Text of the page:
Skip to: Content
Skip to: Site Navigation
Skip to: Search


Food Matters

Mark Bitttman urges us to eat as if it matters.

By / February 4, 2009



Mark Bittman, food columnist for The New York Times, has joined the Greek chorus of foodies for a better planet. Openly acknowledging that he is building on the investigative work of Michael Pollan (“The Omnivore’s Dilemma”) and others, Bittman has taken up the mantra of: eat more plants, fewer animals, and less in general.

Skip to next paragraph

Although Bittman’s new book, Food Matters, largely repeats well-documented food research, he does bring something new to the table: recipes and a four-week meal plan.

As “The Minimalist” for the Times, Bittman is a culinary adventurer without being froufrou. His straight talk has won him a near-cult following, and his “How To Cook Everything” cookbooks have become staples for home cooks.

Now that American consciousness has been elevated to realize that (1) we raise and consume more than 9 billion animals a year, (2) marketing schemes can package food to look more nutritious than it is, and (3) our collective diet is not energy sustainable, Bittman gives readers the courage to keep on cooking instead of taking a vow to subsist on whole-grain bread and tap water. (Although he does include a recipe for a trendy-sounding Hybrid Quick Bread.)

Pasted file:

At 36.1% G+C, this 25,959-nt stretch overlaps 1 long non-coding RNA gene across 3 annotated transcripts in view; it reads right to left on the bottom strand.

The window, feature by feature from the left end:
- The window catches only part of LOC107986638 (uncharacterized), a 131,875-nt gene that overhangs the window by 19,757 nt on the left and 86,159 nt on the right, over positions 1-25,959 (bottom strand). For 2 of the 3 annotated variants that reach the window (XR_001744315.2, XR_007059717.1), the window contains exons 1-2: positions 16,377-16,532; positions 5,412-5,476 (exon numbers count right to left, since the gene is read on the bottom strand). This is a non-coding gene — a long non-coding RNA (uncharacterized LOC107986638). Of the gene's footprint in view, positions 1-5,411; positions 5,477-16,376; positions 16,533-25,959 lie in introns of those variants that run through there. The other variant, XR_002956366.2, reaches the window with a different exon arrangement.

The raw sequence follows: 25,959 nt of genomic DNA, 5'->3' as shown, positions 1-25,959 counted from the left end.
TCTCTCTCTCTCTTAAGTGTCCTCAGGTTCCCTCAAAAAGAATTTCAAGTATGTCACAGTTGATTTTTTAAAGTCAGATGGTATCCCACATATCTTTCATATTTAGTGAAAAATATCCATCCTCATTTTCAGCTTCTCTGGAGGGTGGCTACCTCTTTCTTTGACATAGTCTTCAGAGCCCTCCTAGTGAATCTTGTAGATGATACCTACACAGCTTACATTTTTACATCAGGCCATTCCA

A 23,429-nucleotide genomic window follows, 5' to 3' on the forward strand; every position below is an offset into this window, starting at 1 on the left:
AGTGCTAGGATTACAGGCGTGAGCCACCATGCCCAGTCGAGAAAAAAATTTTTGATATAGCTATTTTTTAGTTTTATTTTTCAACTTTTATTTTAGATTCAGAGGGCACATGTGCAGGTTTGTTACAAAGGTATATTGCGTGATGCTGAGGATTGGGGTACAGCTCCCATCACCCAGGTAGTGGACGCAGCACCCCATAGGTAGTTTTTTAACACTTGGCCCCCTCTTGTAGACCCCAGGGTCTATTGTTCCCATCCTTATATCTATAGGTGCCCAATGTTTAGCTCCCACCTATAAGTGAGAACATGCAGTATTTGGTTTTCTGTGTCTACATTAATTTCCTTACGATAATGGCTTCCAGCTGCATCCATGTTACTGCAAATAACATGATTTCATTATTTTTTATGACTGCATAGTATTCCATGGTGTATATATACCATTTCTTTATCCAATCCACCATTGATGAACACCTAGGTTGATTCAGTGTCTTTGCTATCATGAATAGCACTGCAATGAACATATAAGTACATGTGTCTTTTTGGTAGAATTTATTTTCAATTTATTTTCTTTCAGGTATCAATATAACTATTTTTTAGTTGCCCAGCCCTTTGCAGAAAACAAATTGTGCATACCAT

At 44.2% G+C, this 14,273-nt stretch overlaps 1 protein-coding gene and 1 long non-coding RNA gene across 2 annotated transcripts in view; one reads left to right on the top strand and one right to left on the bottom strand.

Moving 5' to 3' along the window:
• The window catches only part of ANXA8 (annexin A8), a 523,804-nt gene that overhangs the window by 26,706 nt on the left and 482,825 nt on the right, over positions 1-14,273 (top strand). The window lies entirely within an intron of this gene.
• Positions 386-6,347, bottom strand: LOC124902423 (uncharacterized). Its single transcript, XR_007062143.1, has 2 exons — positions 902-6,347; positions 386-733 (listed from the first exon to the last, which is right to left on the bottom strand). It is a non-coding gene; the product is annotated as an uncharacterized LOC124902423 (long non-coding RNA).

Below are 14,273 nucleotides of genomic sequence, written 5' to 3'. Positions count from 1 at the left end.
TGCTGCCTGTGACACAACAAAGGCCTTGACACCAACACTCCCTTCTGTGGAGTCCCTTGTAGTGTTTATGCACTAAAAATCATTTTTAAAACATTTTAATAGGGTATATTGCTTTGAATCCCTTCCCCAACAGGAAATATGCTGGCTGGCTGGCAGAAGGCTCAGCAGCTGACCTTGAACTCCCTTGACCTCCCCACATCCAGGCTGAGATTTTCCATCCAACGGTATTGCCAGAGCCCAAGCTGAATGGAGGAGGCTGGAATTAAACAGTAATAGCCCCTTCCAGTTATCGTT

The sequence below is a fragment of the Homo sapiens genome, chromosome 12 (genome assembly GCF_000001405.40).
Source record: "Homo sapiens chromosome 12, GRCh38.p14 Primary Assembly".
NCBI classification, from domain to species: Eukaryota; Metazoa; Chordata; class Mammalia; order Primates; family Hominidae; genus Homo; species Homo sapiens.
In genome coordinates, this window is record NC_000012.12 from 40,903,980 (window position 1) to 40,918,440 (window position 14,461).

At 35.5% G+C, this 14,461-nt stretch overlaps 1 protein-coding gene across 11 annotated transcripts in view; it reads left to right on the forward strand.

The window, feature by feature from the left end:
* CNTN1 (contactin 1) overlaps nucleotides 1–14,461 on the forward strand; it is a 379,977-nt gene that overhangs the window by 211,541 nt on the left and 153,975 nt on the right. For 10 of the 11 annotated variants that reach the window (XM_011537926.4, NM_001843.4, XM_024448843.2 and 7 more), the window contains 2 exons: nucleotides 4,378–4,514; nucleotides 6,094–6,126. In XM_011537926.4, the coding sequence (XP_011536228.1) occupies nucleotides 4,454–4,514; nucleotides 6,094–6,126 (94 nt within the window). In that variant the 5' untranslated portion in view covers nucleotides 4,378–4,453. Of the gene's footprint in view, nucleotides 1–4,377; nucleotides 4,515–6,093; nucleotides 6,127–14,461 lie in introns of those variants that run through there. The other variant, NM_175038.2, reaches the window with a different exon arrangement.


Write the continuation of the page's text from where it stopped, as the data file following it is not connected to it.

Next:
Bittman advocates a “nearly vegan until dinner” approach, loading up on grains, vegetables, fruit, and beans and avoiding animal products during the day, then enjoying free rein (within reason) at night. He claims this approach has helped him drop a significant amount of weight.

Another new diet is not what Americans need, Bittman acknowledges, advocating instead a “shift in perspective or style” and to “deny nothing; enjoy everything, but eat plants first and most.”

Eating well has grown beyond issues of taste and personal health. It’s getting harder to forget that we share a planet with dwindling energy resources and a growing human population. To Bittman and others focusing on the interconnected issues around food, knowing the impact of what and how much we eat has become a moral imperative.

If all of this seems a bit much, simply strap on Bittman’s meal plan. He’s done all the thinking for you, so all you have to do is cook, eat, and enjoy.

Kendra Nordin is a staff editor.

Permissions

Read Comments

View reader comments | Comment on this story